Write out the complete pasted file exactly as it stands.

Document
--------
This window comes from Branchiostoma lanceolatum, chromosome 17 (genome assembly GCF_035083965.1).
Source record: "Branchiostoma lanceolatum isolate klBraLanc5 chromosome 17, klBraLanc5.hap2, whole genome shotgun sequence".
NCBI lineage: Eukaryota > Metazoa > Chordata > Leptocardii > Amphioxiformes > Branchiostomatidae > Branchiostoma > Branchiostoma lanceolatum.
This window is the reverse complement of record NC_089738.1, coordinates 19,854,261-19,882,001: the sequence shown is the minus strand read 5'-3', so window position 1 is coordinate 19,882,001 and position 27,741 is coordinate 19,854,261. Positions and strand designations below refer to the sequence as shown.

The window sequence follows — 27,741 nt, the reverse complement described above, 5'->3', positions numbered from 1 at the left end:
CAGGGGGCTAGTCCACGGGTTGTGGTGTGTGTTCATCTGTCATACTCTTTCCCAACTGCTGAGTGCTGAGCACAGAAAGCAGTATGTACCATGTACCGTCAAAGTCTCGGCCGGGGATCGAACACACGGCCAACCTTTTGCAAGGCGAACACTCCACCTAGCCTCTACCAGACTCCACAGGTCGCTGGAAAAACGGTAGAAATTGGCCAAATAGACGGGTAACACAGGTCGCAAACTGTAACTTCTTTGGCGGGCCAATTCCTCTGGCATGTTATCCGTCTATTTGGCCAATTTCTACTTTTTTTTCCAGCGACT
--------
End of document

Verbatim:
This window comes from Branchiostoma lanceolatum, chromosome 17 (genome assembly GCF_035083965.1).
Source record: "Branchiostoma lanceolatum isolate klBraLanc5 chromosome 17, klBraLanc5.hap2, whole genome shotgun sequence".
NCBI lineage: Eukaryota > Metazoa > Chordata > Leptocardii > Amphioxiformes > Branchiostomatidae > Branchiostoma > Branchiostoma lanceolatum.
This window is the reverse complement of record NC_089738.1, coordinates 19,854,261-19,882,001: the sequence shown is the minus strand read 5'-3', so window position 1 is coordinate 19,882,001 and position 27,741 is coordinate 19,854,261. Positions and strand designations below refer to the sequence as shown.

The window sequence follows — 27,741 nt, the reverse complement described above, 5'->3', positions numbered from 1 at the left end:
CAGGGGGCTAGTCCACGGGTTGTGGTGTGTGTTCATCTGTCATACTCTTTCCCAACTGCTGAGTGCTGAGCACAGAAAGCAGTATGTACCATGTACCGTCAAAGTCTCGGCCGGGGATCGAACACACGGCCAACCTTTTGCAAGGCGAACACTCCACCTAGCCTCTACCAGACTCCACAGGTCGCTGGAAAAACGGTAGAAATTGGCCAAATAGACGGGTAACACAGGTCGCAAACTGTAACTTCTTTGGCGGGCCAATTCCTCTGGCATGTTATCCGTCTATTTGGCCAATTTCTACTTTTTTTTCCAGCGACT